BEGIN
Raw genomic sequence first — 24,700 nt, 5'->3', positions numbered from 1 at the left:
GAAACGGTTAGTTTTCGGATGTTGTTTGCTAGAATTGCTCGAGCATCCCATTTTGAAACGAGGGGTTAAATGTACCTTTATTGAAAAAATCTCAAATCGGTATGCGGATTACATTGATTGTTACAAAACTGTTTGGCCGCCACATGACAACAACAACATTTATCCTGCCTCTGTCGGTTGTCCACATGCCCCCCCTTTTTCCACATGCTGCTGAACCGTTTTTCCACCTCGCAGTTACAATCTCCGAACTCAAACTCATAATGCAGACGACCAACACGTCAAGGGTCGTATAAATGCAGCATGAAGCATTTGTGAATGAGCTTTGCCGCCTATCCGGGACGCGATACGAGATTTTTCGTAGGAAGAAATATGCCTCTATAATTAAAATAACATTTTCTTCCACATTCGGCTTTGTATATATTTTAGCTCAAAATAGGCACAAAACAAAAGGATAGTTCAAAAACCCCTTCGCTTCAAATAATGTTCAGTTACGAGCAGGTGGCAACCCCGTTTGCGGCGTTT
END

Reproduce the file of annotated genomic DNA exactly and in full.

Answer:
Raw genomic sequence first — 24,700 nt, 5'->3', positions numbered from 1 at the left:
GAAACGGTTAGTTTTCGGATGTTGTTTGCTAGAATTGCTCGAGCATCCCATTTTGAAACGAGGGGTTAAATGTACCTTTATTGAAAAAATCTCAAATCGGTATGCGGATTACATTGATTGTTACAAAACTGTTTGGCCGCCACATGACAACAACAACATTTATCCTGCCTCTGTCGGTTGTCCACATGCCCCCCCTTTTTCCACATGCTGCTGAACCGTTTTTCCACCTCGCAGTTACAATCTCCGAACTCAAACTCATAATGCAGACGACCAACACGTCAAGGGTCGTATAAATGCAGCATGAAGCATTTGTGAATGAGCTTTGCCGCCTATCCGGGACGCGATACGAGATTTTTCGTAGGAAGAAATATGCCTCTATAATTAAAATAACATTTTCTTCCACATTCGGCTTTGTATATATTTTAGCTCAAAATAGGCACAAAACAAAAGGATAGTTCAAAAACCCCTTCGCTTCAAATAATGTTCAGTTACGAGCAGGTGGCAACCCCGTTTGCGGCGTTT